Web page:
VR technology will become a kind of time machine, taking schoolchildren to different eras so that they can observe significant world events. An example of this is the VR film produced by BBC Northern Ireland and Immersive VR Education which allows pupils to learn how the Lancaster bomber’s Berlin mission took place back in 1943. The film is based on authentic recordings made by a BBC war reporter. Thanks to VR, a schoolchild can now join the airplane crew to find out the details of one of the largest military missions during the Second World War.

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VR creates an interactive environment that makes it easier to perceive and remember information. Getting into an immersive environment, pupils obtain a clear notion of what they are studying and use knowledge in practice. It is easier for schoolchildren to perceive different things with VR.

VR in Higher Education: Additional Practice

VR is not a new technology for colleges and universities. According to Internet2, more than two-thirds of institutions were testing or actively using VR and AR technologies. Some educational institutions deploy special laboratories. They provide educators with equipment to develop their own learning content.

Harvard University is developing AR/VR studio, Harvard Innovation Labs, for students studying for a degree. Such a laboratory helps future scientists master the technology and understand how to use innovation in their research.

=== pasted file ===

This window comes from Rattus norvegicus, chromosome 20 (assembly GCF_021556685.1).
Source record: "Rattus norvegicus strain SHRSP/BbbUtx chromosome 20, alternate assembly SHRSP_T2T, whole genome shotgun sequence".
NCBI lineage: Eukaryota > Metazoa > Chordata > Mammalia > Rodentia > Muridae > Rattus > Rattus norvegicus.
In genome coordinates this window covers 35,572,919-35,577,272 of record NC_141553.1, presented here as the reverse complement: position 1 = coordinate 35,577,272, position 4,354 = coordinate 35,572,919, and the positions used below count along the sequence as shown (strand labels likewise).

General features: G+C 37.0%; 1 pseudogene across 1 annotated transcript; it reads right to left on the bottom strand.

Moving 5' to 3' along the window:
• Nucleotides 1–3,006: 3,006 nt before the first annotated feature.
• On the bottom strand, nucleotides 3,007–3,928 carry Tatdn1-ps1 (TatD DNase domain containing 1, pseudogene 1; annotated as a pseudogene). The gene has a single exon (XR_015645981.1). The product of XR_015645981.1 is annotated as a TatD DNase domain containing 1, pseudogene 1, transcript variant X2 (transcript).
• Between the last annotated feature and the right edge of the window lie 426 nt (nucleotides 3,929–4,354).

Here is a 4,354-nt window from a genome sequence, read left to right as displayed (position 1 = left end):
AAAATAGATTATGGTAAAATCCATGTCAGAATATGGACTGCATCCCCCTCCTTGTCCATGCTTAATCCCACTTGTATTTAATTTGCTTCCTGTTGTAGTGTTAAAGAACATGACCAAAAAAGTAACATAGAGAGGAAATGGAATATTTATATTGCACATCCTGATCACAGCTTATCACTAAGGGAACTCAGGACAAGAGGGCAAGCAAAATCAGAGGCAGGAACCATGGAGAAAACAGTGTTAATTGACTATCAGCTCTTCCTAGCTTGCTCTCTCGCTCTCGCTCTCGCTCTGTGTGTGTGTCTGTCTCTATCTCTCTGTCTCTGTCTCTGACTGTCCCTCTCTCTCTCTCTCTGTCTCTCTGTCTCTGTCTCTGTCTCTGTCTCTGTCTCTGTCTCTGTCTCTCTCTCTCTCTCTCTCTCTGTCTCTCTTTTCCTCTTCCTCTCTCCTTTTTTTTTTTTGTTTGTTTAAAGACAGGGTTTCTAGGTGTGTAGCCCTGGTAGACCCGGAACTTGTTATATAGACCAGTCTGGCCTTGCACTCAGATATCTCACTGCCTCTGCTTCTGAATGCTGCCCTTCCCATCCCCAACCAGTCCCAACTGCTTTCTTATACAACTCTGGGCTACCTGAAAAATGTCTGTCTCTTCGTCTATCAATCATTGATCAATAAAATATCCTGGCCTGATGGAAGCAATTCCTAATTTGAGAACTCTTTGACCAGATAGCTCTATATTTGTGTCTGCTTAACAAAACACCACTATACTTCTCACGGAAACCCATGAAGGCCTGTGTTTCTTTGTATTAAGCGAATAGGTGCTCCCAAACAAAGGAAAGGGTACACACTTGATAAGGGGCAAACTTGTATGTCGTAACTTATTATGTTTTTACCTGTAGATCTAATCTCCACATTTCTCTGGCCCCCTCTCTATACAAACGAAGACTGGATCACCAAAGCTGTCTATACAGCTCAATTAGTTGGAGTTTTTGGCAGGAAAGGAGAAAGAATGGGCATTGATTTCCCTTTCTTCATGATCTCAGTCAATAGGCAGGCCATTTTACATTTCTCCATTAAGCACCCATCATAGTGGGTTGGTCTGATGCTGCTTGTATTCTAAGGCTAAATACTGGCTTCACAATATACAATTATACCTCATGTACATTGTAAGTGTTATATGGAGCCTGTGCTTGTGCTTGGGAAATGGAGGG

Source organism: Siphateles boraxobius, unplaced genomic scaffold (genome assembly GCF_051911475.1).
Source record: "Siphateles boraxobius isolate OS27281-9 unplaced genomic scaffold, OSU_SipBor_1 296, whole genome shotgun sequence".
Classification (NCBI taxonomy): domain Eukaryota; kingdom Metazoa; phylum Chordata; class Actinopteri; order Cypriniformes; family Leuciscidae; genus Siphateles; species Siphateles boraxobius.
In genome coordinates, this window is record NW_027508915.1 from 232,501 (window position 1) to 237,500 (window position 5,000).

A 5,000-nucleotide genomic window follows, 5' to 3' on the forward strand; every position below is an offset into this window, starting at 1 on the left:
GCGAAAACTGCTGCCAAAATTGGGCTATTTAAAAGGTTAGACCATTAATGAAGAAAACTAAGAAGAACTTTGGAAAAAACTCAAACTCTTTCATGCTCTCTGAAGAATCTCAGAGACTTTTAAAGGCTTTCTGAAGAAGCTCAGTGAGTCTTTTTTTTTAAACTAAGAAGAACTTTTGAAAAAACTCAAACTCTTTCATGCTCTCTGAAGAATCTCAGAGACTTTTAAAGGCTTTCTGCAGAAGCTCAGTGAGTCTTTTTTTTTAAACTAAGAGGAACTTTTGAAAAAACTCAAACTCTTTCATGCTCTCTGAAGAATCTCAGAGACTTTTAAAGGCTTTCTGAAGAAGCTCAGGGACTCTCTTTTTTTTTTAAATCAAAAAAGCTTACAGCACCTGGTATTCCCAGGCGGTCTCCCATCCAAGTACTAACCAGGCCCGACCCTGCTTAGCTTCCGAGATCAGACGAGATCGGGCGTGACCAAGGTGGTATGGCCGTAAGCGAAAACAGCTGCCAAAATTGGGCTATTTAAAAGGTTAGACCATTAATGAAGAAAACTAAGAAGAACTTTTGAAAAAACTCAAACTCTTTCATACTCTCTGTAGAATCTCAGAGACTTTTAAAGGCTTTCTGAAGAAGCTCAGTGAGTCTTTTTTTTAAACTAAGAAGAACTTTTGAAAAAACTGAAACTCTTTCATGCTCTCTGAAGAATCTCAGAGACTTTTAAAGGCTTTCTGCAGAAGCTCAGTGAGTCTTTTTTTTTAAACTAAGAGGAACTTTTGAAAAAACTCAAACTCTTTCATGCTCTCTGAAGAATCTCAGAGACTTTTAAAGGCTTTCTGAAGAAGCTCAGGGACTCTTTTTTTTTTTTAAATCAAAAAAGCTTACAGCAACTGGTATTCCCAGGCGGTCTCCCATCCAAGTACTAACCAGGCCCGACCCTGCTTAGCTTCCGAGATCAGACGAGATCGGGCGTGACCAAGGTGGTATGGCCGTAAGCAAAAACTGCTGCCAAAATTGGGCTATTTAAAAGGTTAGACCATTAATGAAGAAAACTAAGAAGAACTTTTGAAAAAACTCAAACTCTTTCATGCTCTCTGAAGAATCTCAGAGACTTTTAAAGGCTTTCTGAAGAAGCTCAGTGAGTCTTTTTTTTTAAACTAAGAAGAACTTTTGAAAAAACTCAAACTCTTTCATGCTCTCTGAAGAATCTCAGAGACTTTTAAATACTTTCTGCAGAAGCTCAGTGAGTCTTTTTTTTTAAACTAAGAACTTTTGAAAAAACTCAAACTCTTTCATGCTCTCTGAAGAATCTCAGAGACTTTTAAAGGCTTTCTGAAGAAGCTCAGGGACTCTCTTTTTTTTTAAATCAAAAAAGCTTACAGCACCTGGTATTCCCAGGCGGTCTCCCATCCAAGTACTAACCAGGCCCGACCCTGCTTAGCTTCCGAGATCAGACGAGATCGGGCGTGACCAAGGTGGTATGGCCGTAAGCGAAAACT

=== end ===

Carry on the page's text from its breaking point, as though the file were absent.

Colorado State University also set up its laboratory for student groups of up to 100 people. The creator of the laboratory, Dr. Tod Clapp, an Associate Professor in anatomy and neuroanatomy at CSU, set a goal to supplement the study of anatomy with exciting elements. Students can study the structure of a human, view three-dimensional images of body parts, or dissect a virtual corpse. According to Harvard Business Review, VR-trained surgeons are 230% more efficient at performing surgical procedures than traditionally trained specialists.

Students at technical universities also hone their skills in immersive environments, “repairing” virtual models of complex equipment. They study the structure of devices and learn safety techniques before they start working with real models. Just a year ago, the European Union Aviation Safety Agency introduced a VR device for pilot training. It allows you to work out the riskiest maneuvers in an immersive environment. Pilots, instructors, and test pilots practice on this equipment.

VR in Distance Learning: Education Without Borders

The COVID-19 pandemic has shown society how important distance learning is. But a problem has arisen: even if students are provided with a video lesson with a detailed explanation, not everyone will have the skill of self-organization to complete tasks.

VR is becoming an incentive for students taking online education. Gamification elements motivate them to complete tasks and receive rewards. Technology helps students of those specialties for which it is important to work out classes in practice. It makes it possible to independently experiment with various chemicals without health risks. A medical student can remotely practice cardiopulmonary resuscitation.